Workers of the World, Cooperate!

Today, more than 80 countries are celebrating International Workers Day, which traces its heritage back for more than a thousand years to the traditional celebrations of feudal peasants who danced, sang, and enjoyed a time of rest on “May Day.”

We recognize the sacrifices, commitments, and accomplishments of workers around the world in bringing us the opportunities that we have today to gather, plan, organize, and cooperate.  In their honor and memory, we chose to establish and celebrate International Workers Day as one of our cooperative holidays, when all of the workers of XENSHA receive bonuses and patronage credit is transformed into new equity shares.

A Brief History of Labor Holidays

Americans celebrate Labor Day on the first Monday in September.  May Day was made into a pageant by Communist dictatorships that used (and still do use) the occasion to showcase their armies, so some people assume that the U.S. set up Labor Day in September to avoid overlapping with Communist parades.

This is incorrect: when the holiday was proclaimed in 1894, there were no Communist dictatorships.  However, there was plenty of social strife surrounding labor.  HACAT_DE1May 1, 1885 had been the deadline for industry to meet demands of the American Federation of Labor for an eight-hour workday, and the first days of May in 1886 were when the Haymarket Riot had taken place in Chicago.  Aware that the anniversary of a violent event could create lasting problems, those in power had a clear reason for wanting to avoid making May 1 the focus of labor attention.

Still, that is not the whole story.  The history of the labor movement places May and September as prominent times for rallies and events associated with labor action and accomplishments.  Labor Day had been made a holiday in Oregon in 1887, and by its Federal proclamation, 30 states had adopted it.  Support for Labor Day came from the Knights of Labor, which in 1887 had been by far the largest and most comprehensive of the labor organizations of the United States (and a strong advocate for the formation of cooperatives).  The Knights’ influence had waned to the point of obscurity by 1894, but the same workers who had supported Labor Day in their time as Knights were still around as members of different labor organizations, including the AFL.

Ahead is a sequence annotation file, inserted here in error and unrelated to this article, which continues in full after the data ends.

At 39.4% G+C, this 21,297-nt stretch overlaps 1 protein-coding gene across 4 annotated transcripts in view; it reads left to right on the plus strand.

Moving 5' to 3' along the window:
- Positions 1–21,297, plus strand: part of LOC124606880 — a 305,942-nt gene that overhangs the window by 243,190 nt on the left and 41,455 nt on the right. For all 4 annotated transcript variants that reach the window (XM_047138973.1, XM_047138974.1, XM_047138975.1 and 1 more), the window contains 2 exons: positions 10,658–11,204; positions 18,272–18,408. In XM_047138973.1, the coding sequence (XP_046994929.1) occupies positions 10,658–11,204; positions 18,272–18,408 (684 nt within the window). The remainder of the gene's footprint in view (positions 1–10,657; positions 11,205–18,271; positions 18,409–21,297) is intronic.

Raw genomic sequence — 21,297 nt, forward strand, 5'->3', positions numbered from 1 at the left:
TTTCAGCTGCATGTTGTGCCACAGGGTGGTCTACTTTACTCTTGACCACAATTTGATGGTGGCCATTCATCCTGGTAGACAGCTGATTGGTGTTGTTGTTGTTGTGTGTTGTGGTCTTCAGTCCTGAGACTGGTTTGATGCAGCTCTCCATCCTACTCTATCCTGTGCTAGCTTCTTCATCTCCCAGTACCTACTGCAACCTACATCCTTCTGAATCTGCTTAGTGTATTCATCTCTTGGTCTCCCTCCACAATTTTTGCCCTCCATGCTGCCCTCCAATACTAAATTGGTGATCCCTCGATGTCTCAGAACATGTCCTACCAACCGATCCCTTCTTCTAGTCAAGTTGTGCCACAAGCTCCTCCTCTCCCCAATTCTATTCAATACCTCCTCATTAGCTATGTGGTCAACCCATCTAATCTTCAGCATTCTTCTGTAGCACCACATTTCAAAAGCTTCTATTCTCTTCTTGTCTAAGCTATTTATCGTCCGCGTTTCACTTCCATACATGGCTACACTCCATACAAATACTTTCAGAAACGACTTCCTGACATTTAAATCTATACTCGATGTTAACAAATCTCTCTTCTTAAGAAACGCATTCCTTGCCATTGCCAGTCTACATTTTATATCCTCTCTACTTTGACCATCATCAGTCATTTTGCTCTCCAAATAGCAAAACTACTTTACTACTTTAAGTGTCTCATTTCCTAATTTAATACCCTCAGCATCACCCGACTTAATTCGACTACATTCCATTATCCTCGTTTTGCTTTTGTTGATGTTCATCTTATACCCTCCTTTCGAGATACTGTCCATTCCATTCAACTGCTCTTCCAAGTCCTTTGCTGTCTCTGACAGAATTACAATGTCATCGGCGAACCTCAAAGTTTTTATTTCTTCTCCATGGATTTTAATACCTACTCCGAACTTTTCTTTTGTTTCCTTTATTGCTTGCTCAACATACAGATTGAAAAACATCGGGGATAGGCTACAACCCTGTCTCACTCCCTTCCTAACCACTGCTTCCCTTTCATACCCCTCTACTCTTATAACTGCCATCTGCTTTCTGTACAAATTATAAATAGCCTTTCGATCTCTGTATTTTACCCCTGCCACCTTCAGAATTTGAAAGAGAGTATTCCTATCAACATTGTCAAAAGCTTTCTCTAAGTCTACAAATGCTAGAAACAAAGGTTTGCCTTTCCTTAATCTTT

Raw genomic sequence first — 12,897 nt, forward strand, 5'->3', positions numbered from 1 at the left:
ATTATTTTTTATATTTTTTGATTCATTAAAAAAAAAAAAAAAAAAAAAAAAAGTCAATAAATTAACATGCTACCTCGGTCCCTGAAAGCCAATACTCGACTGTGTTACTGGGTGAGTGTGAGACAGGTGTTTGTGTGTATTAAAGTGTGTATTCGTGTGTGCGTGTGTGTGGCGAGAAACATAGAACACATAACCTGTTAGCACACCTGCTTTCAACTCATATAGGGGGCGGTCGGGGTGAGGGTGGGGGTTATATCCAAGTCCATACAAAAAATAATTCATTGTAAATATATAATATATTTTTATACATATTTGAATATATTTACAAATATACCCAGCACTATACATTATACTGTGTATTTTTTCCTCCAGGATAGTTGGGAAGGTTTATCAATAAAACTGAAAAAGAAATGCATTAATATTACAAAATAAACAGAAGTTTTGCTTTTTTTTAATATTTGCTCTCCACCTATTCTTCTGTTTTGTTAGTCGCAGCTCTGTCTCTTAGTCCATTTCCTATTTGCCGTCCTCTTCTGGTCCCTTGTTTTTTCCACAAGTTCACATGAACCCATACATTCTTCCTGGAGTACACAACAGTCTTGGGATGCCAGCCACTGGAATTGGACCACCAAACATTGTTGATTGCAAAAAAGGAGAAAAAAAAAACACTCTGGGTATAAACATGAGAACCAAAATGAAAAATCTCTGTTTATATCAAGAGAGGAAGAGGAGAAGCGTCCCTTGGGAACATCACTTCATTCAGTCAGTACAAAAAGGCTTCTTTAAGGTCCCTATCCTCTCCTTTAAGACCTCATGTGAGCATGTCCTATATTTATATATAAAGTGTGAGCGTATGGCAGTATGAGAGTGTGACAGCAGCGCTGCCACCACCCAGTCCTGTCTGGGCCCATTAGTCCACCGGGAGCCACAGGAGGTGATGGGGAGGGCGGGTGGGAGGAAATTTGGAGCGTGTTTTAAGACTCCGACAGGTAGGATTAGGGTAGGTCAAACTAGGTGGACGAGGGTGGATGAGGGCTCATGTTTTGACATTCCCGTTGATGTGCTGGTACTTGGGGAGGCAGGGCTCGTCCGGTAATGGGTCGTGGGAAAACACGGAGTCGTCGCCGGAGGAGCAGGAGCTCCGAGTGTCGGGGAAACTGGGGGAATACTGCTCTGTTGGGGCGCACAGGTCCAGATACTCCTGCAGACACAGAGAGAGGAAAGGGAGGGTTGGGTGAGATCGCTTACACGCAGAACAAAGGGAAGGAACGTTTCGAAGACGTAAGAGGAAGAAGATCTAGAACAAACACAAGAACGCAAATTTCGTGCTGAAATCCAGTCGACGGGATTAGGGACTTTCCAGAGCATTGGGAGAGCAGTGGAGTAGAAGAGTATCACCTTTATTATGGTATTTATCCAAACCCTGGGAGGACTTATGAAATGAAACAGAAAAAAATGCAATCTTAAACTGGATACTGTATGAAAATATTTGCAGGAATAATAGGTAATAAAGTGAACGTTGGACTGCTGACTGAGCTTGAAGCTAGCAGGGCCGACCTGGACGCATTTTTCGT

What’s with the “Hammer and Keyboard?”

Our use of this striking image* in our 2018 International Workers Day banner is not an endorsement or glorification of Communism.  Communist terror killed at least 100 million people and systematically oppressed half of the world in the guise of liberation.  There should be no nostalgia for its legacy.

Communists appropriated May Day, the hammer of industry, and the red flag of revolutionary assembly, just as they appropriated all of the trappings of labor identity, from trade unions to cooperatives, discarding the intent of the workers’ organizations and using the labels to justify their totalitarian system.  As surely as we defend the cooperative plan and trade unionism in their true forms, we must reclaim these symbols for the workers who envisioned and created them before anyone was reading Marx.

Hammer and Keyboard

XENSHA is a cooperative whose work spans white- and blue-collar labor.  We bring residential carpentry and handyman services under the same umbrella as consulting, tutoring, and advertising, so we are well represented by a symbol that combines a keyboard and a hammer.  We embrace this image and encourage people of all industries, trades, and professions to examine their roles and associations as workers and look for ways to come together for mutual benefit.

Cooperation for the Future

Cooperatives brought and continue to deliver electricity to most of rural America.  Based on the same cooperative plan, credit unions provide credit and deposit services to millions of people, and millions more safeguard themselves with mutual insurance policies that are also cooperative in design.  Untold tons of fresh produce is brought to market under recognized brands brought together in cooperation among small farmers, and workers are rediscovering in a new economy the opportunities and advantages of adopting cooperation as the basis for the social-labor enterprise.

The Marxists dreamed of seizing the means of production by force and brought disaster to themselves and others even when they succeeded in their goal.  We call upon people everywhere to look to cooperation as the essential foundation for a new and better world, one of voluntary self-help in which we develop the ways to solve our problems.  Working together, we can own and control enterprises that we run for our mutual benefit, democratically and with a long-lasting positive impact for humanity.

We say, “Workers of the World: Cooperate!”

* We did not create the “hammer and keyboard” image.  It was posted to OpenClipart on March 20, 2013, attributed to the name “worker.”

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